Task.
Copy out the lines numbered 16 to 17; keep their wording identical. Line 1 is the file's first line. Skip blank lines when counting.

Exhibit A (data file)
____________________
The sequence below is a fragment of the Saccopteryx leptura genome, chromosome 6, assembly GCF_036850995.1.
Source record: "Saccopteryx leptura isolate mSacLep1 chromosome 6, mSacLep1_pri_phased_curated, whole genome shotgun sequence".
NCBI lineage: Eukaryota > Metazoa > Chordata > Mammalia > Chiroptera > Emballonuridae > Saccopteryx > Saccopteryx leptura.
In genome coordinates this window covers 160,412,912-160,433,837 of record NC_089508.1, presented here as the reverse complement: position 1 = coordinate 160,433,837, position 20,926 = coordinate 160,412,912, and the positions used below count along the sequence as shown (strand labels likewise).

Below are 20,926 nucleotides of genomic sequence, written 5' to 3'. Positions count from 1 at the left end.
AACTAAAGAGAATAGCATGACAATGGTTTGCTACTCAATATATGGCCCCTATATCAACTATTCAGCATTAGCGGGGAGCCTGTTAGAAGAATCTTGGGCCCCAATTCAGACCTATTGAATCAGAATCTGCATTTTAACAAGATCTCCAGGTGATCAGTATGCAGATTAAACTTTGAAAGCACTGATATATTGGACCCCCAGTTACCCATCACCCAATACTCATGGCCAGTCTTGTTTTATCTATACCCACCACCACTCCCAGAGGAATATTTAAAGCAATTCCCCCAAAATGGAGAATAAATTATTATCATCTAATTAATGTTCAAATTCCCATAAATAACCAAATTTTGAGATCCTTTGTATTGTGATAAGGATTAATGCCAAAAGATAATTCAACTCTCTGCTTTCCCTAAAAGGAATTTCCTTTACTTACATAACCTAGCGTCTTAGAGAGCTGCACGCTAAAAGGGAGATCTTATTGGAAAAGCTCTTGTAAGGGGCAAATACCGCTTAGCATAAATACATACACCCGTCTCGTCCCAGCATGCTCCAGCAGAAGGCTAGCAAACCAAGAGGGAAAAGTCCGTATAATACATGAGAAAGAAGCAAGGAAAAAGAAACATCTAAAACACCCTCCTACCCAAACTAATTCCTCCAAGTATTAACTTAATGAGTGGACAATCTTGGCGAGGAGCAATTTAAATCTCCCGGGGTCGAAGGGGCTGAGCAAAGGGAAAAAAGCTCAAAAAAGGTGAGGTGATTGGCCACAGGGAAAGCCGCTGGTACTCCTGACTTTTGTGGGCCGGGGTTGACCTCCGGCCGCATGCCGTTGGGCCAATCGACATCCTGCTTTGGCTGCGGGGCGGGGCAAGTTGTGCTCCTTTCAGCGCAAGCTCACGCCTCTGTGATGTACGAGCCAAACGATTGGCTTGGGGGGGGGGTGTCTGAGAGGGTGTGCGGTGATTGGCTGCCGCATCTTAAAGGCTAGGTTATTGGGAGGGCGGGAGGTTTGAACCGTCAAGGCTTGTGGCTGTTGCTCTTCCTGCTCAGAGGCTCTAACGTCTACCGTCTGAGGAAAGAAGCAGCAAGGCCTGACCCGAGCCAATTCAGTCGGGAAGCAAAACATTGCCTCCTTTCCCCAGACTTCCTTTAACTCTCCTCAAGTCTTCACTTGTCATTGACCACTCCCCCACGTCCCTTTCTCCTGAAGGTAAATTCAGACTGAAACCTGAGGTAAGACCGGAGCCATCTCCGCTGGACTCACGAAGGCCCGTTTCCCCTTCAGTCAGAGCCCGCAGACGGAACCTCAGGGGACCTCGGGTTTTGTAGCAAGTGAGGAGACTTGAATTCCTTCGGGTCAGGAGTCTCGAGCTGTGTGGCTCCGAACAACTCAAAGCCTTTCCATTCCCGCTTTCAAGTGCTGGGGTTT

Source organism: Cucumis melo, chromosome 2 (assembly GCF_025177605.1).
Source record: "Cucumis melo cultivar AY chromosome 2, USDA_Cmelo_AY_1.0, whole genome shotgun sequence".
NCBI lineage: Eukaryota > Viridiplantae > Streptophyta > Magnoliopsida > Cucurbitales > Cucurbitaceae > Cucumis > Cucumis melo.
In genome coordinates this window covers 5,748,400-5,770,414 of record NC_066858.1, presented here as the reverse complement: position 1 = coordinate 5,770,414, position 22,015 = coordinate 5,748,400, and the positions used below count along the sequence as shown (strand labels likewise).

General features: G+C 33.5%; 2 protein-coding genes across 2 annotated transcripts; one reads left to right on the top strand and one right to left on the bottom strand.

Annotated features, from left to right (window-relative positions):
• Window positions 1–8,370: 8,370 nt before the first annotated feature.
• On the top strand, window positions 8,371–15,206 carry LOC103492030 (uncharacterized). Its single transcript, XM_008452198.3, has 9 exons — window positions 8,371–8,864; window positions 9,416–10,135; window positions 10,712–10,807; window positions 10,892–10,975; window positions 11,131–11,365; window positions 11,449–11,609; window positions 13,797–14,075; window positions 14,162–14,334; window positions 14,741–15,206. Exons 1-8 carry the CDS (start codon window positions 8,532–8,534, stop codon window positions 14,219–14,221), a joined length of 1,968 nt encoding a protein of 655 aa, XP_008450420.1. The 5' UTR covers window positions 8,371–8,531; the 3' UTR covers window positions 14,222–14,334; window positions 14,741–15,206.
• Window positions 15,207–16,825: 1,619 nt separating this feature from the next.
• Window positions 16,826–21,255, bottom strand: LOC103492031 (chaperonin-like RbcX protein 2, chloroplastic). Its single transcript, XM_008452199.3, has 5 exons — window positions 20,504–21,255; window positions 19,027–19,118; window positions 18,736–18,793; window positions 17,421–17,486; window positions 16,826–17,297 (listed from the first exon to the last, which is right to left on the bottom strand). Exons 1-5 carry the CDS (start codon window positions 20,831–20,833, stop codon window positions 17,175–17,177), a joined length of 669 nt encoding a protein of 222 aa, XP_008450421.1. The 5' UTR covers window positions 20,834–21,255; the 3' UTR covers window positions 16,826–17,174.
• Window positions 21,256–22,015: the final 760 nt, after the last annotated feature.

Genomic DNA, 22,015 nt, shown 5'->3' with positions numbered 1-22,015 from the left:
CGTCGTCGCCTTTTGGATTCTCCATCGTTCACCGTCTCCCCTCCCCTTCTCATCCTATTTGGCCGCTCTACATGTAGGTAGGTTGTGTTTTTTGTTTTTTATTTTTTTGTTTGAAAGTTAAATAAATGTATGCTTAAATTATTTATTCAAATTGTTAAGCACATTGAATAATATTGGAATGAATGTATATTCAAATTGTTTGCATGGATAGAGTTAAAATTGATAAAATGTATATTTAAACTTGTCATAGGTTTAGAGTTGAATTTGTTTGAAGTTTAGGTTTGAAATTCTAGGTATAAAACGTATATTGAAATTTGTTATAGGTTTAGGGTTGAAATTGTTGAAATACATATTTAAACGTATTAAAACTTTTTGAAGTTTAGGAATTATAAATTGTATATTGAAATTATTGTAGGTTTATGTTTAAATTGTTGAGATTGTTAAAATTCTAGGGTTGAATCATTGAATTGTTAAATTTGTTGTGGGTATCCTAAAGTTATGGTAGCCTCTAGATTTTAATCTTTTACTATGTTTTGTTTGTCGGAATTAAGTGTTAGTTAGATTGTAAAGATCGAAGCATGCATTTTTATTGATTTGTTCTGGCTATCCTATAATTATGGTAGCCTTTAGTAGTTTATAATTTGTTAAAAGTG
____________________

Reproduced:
• Window positions 16,826–21,255, bottom strand: LOC103492031 (chaperonin-like RbcX protein 2, chloroplastic). Its single transcript, XM_008452199.3, has 5 exons — window positions 20,504–21,255; window positions 19,027–19,118; window positions 18,736–18,793; window positions 17,421–17,486; window positions 16,826–17,297 (listed from the first exon to the last, which is right to left on the bottom strand). Exons 1-5 carry the CDS (start codon window positions 20,831–20,833, stop codon window positions 17,175–17,177), a joined length of 669 nt encoding a protein of 222 aa, XP_008450421.1. The 5' UTR covers window positions 20,834–21,255; the 3' UTR covers window positions 16,826–17,174.
• Window positions 21,256–22,015: the final 760 nt, after the last annotated feature.